There are several plausible explanations for the change. One reason may be that Nate, who feels as though he lost his father after the accident, sympathizes with John, who lost his own family. Another reason might be that as the relationship between Nate and Mr. Peale improves, Nate is able to set aside his early jealousy.
13. Based on what you learned about John Worth in the book, what profession do you think he will choose as an adult? Do you think he will go on to be a banker in the city? Do you think he will inherit a share of the farm? Or do you think he will do something else entirely? Be sure to use specific evidence from the text in your answer.
On page 126, after discovering John has a talent for math, Nate asks him, "You want yourself a job at a bank?" Referring to a bank job as "a ticket to the good life," John replies, "Yep. A bank or on the exchange or for one of them trading houses in New York." John goes on to say that he won't inherit any land because Mr. Peale, who sees him as a hired hand, will leave it all to Nate. However, by the end of the story, there is reason to believe that down the road, Mr. Peale may see John as more than help. Therefore, readers can develop a reasonable case for either profession (farmer or banker).
14. On page 88, Nate finishes reading to John and wonders, "if maybe the quiet feeling inside me just might be the start of something good." Based on what happened in the rest of the book, would you say Nate was right, wrong, or both? Explain your answer using examples from the text.
In this scene, Nate and John are growing closer. However, soon after, they exchange punches over a misunderstanding. While John and Nate quickly reconcile, the fallout from the fight seems to add to family tensions. Then, fence cutters are seen on the Peale property. Ultimately, John and Nate work together to thwart them. At the end of the book, they are much closer to viewing each other as brothers. Thus, while there was trouble in the short term, the better answer is probably that Nate was right-the scene on page 88 was the start of something good.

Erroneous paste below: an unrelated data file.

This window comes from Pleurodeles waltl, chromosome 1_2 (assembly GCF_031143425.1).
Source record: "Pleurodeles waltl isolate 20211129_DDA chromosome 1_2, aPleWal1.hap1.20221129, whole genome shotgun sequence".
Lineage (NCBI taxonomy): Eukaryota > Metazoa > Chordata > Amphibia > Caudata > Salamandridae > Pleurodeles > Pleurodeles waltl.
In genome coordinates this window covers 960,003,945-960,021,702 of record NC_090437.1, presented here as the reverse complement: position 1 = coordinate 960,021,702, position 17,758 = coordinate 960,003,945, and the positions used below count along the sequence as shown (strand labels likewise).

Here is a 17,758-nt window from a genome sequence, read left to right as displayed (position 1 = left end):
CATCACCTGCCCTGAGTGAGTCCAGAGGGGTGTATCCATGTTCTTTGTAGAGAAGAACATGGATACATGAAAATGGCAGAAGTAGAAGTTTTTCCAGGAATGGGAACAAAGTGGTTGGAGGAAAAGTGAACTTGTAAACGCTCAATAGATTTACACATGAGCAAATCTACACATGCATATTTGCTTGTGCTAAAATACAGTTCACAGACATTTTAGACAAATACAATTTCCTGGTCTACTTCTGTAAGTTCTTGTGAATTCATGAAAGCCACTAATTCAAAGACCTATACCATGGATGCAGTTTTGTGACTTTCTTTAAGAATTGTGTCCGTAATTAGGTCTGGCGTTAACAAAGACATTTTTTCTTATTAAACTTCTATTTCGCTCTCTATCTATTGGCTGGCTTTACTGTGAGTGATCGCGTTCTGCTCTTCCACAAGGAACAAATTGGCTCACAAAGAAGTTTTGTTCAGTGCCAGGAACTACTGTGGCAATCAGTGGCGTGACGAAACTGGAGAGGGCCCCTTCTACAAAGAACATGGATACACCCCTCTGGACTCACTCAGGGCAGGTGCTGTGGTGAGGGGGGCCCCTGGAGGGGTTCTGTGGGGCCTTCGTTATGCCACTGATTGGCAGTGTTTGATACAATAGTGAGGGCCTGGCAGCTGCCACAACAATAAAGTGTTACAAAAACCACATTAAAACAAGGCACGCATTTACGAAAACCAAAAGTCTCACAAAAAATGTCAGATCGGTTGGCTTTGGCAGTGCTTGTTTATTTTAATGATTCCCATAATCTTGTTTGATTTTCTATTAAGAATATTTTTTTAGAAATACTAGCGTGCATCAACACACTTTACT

15. Pa seems to blame himself for several hardships that befall his family, including the accident that broke Nate's leg. Reread the argument between Pa and Ma on pages 57-58. Do you agree with Ma, who says, "I don't blame you, Gabriel"? Or do you think Pa is at least partly responsible for any of the unfortunate events he lists in chapter 8?
The three events for which Pa blames himself are the death of Nate's sister, Missy, who choked on a piece of bread while in the care of a neighbor; the accident that shattered Nate's leg when thunder spooked a horse; and the family's move from Chicago to Nebraska, which brought them new challenges. In the case of Missy's death, there is little reason for Pa to blame himself. He and Ma were at work in the factory and the death was the result of a freak accident. In the case of Nate's broken leg, it is true Pa was pushing Nate to hurry; however, if the storm had not scared the horse, it is likely no harm would have come. With respect to moving to Nebraska, this appears to be a decision Pa made with little consultation from Ma. And though he can't control the weather or the locusts, he is ultimately responsible for bringing the Peales to the prairie.
Note: These questions are keyed to Bloom's Taxonomy as follows: Knowledge: 1-3; Comprehension: 4-5; Application: 6-7; Analysis: 8-10; Synthesis: 11-13; Evaluation: 14-15.